9. High-throughput nuclear magnetic resonance metabolomic footprinting for tissue engineering.

    Science.gov (United States)

    Seagle, Christopher; Christie, Megan A; Winnike, Jason H; McClelland, Randall E; Ludlow, John W; O'Connell, Thomas M; Gamcsik, Michael P; MacDonald, Jeffrey M

    2008-06-01

    We report a high-throughput (HTP) nuclear magnetic resonance (NMR) method for analysis of media components and a metabolic schematic to help easily interpret the data. Spin-lattice relaxation values and concentrations were measured for 19 components and 2 internal referencing agents in pure and 2-day conditioned, hormonally defined media from a 3-dimensional (3D) multicoaxial human bioartificial liver (BAL). The (1)H NMR spectral signal-to-noise ratio is 21 for 0.16 mM alanine in medium and is obtained in 12 min using a 400 MHz NMR spectrometer. For comparison, 2D gel cultures and 3D multicoaxial BALs were batch cultured, with medium changed every day for 15 days after inoculation with human liver cells in Matrigel-collagen type 1 gels. Glutamine consumption was higher by day 8 in the BAL than in 2D culture; lactate production was lower through the 15-day culture period. Alanine was the primary amino acid produced and tracked with lactate or urea production. Glucose and pyruvate consumption were similar in the BAL and 2D cultures. NMR analysis permits quality assurance of the bioreactor by identifying contaminants. Ethanol was observed because of a bioreactor membrane "wetting" procedure. A biochemical scheme is presented illustrating bioreactor metabolomic footprint results and demonstrating how this can be translated to modify bioreactor operational parameters or quality assurance issues.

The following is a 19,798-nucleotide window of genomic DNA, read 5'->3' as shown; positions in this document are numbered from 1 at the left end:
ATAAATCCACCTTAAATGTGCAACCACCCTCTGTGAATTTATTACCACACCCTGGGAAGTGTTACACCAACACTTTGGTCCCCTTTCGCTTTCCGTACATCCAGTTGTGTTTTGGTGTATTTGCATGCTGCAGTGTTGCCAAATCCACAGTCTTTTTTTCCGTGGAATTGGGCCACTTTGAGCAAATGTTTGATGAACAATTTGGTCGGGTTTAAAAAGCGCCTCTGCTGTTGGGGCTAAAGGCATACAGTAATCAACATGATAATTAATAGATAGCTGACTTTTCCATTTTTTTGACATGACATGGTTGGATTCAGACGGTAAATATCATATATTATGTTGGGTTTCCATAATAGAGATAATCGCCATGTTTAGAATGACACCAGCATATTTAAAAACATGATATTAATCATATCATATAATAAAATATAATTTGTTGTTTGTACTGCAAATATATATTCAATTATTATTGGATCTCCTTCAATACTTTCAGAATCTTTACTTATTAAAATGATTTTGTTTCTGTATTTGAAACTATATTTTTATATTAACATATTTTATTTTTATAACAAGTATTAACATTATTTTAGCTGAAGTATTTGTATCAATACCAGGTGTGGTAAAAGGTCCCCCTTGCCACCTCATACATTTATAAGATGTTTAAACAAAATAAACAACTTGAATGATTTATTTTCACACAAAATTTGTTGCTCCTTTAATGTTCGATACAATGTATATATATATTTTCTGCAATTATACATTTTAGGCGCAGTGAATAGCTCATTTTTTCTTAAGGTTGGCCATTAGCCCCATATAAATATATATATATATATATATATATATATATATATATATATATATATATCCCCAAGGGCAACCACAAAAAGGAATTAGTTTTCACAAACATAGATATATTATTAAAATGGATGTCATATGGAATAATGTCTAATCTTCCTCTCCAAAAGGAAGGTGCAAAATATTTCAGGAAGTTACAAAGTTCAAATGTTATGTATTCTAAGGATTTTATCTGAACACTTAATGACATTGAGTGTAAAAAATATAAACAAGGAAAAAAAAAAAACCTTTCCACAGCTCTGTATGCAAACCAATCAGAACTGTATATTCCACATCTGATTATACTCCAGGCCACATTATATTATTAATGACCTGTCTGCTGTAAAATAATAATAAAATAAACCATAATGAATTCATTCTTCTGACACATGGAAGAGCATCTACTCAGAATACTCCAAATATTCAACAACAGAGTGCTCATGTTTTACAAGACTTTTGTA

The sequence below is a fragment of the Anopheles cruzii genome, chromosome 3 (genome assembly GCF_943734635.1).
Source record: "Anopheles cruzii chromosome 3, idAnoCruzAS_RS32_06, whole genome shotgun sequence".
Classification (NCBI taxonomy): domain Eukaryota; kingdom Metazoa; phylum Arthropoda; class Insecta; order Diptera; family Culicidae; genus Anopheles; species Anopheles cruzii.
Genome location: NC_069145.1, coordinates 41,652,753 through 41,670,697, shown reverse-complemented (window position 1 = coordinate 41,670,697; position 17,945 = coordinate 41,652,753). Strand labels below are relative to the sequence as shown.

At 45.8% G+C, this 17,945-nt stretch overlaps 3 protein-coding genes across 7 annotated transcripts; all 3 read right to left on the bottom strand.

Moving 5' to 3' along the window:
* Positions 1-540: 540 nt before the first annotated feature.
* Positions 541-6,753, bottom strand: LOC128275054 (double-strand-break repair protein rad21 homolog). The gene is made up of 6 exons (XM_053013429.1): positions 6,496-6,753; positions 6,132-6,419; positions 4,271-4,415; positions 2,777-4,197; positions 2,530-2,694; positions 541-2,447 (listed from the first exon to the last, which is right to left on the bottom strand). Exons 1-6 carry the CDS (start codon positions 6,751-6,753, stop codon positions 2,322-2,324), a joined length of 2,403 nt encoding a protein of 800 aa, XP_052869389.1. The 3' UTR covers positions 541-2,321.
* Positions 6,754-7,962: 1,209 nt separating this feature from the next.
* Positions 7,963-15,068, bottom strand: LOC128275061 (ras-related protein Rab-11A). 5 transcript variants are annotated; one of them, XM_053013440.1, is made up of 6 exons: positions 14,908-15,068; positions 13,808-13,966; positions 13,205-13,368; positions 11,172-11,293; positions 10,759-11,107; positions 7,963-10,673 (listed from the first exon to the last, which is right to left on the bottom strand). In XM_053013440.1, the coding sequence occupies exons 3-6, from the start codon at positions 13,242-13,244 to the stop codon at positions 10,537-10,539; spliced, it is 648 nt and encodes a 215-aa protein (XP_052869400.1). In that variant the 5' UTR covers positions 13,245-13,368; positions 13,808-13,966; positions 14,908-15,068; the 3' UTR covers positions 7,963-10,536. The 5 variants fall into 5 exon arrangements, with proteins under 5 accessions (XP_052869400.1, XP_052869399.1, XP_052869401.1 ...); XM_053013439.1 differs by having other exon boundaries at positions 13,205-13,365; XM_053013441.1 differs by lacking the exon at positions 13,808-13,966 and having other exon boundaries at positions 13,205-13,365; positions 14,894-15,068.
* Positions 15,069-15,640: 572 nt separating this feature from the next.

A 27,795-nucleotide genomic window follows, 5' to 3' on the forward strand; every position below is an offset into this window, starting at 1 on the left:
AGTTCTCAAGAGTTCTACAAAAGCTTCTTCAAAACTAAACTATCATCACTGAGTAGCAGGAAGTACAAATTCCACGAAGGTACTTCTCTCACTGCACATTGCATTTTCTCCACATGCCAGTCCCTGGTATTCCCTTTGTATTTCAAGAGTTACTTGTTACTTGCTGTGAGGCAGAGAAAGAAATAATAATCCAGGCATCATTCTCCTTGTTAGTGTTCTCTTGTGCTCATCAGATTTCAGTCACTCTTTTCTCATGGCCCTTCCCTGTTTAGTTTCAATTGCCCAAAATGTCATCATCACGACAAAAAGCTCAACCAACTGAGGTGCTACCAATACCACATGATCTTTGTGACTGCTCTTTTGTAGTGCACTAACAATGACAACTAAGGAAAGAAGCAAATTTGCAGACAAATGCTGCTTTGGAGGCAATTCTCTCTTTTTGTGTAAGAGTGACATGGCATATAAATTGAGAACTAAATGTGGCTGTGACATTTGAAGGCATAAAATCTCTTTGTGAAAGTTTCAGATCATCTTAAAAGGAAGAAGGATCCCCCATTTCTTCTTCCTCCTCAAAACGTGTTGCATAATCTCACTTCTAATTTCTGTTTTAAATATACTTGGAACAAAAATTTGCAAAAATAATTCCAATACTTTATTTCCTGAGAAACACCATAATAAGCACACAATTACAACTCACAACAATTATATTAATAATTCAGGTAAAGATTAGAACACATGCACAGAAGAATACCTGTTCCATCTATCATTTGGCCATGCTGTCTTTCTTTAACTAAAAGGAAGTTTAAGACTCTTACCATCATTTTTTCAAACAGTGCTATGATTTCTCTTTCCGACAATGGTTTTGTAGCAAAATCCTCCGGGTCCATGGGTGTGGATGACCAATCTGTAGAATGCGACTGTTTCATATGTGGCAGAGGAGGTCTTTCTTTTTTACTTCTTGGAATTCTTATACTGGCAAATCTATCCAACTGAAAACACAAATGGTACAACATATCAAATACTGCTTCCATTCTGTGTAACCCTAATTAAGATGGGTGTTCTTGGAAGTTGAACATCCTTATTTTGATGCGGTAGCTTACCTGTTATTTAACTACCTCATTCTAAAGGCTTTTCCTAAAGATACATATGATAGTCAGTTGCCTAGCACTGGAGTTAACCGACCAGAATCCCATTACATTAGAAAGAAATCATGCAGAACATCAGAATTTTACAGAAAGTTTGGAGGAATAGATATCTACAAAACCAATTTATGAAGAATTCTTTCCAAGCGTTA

10. Microfluidic integration of wirebonded microcoils for on-chip applications in nuclear magnetic resonance

    Science.gov (United States)

    Meier, Robert Ch; Höfflin, Jens; Badilita, Vlad; Wallrabe, Ulrike; Korvink, Jan G.

    2014-04-01

    We present an integrated microfluidic device for on-chip nuclear magnetic resonance (NMR) studies of microscopic samples. The devices are fabricated by means of a MEMS compatible process, which joins the automatic wirebond winding of solenoidal microcoils and the manufacturing of a complex microfluidic network using dry-photoresist lamination. The wafer-scale cleanroom process is potentially capable of mass fabrication. Since the non-invasive NMR analysis technique is rather insensitive, particularly when microscopic sample volumes are to be investigated, we also focus on the optimization of the wirebonded microcoil for this purpose. The on-chip measurement of NMR signals from a 20 nl sample are evaluated for imaging analysis of microparticles, as well as for spectroscopy. Whereas the latter revealed that the sensitivity of the MEMS microcoil is comparable with hand-wound devices and achieves a full-width-half-maximum linewidth of 8 Hz, the imaging experiment demonstrated 10 μm isotropic spatial resolution within an experiment time of 38 min for a 3D image with a field of view of 1 mm × 1 mm × 0.5 mm (500 000 voxels).

  11. A review on the applications of the nuclear magnetic resonance (NMR) technology for investigating fractures

    Science.gov (United States)

    Golsanami, Naser; Sun, Jianmeng; Zhang, Zhiying

    2016-10-01